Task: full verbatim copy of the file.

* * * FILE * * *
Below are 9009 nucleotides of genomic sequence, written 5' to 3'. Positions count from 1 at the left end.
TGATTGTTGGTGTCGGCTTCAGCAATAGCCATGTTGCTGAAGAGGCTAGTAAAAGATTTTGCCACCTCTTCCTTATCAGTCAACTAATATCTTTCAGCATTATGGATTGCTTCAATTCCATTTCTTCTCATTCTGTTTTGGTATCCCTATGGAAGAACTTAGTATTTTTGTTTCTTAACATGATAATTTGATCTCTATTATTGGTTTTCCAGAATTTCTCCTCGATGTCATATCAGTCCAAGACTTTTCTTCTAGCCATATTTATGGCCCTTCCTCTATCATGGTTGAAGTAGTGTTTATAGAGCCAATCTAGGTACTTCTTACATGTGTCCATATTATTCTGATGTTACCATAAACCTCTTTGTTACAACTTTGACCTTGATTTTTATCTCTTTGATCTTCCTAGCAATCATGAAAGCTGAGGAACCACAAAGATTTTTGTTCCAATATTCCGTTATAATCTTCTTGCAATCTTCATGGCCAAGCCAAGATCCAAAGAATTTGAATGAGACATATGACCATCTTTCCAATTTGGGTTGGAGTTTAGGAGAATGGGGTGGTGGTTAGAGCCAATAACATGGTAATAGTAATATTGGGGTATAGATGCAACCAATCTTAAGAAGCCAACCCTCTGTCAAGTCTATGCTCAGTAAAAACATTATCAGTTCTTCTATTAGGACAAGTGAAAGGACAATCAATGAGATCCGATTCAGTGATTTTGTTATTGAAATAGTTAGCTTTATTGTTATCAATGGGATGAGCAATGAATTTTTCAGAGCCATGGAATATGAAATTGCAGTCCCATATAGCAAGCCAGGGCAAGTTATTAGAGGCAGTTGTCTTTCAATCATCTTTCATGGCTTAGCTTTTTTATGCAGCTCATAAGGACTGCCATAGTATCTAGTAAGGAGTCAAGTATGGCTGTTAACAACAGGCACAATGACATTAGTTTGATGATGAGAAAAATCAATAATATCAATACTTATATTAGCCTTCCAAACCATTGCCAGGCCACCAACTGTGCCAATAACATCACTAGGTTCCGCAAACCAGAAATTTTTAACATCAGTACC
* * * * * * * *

Below are 9009 nucleotides of genomic sequence, written 5' to 3'. Positions count from 1 at the left end.
TGATTGTTGGTGTCGGCTTCAGCAATAGCCATGTTGCTGAAGAGGCTAGTAAAAGATTTTGCCACCTCTTCCTTATCAGTCAACTAATATCTTTCAGCATTATGGATTGCTTCAATTCCATTTCTTCTCATTCTGTTTTGGTATCCCTATGGAAGAACTTAGTATTTTTGTTTCTTAACATGATAATTTGATCTCTATTATTGGTTTTCCAGAATTTCTCCTCGATGTCATATCAGTCCAAGACTTTTCTTCTAGCCATATTTATGGCCCTTCCTCTATCATGGTTGAAGTAGTGTTTATAGAGCCAATCTAGGTACTTCTTACATGTGTCCATATTATTCTGATGTTACCATAAACCTCTTTGTTACAACTTTGACCTTGATTTTTATCTCTTTGATCTTCCTAGCAATCATGAAAGCTGAGGAACCACAAAGATTTTTGTTCCAATATTCCGTTATAATCTTCTTGCAATCTTCATGGCCAAGCCAAGATCCAAAGAATTTGAATGAGACATATGACCATCTTTCCAATTTGGGTTGGAGTTTAGGAGAATGGGGTGGTGGTTAGAGCCAATAACATGGTAATAGTAATATTGGGGTATAGATGCAACCAATCTTAAGAAGCCAACCCTCTGTCAAGTCTATGCTCAGTAAAAACATTATCAGTTCTTCTATTAGGACAAGTGAAAGGACAATCAATGAGATCCGATTCAGTGATTTTGTTATTGAAATAGTTAGCTTTATTGTTATCAATGGGATGAGCAATGAATTTTTCAGAGCCATGGAATATGAAATTGCAGTCCCATATAGCAAGCCAGGGCAAGTTATTAGAGGCAGTTGTCTTTCAATCATCTTTCATGGCTTAGCTTTTTTATGCAGCTCATAAGGACTGCCATAGTATCTAGTAAGGAGTCAAGTATGGCTGTTAACAACAGGCACAATGACATTAGTTTGATGATGAGAAAAATCAATAATATCAATACTTATATTAGCCTTCCAAACCATTGCCAGGCCACCAACTGTGCCAATAACATCACTAGGTTCCGCAAACCAGAAATTTTTAACATCAGTACC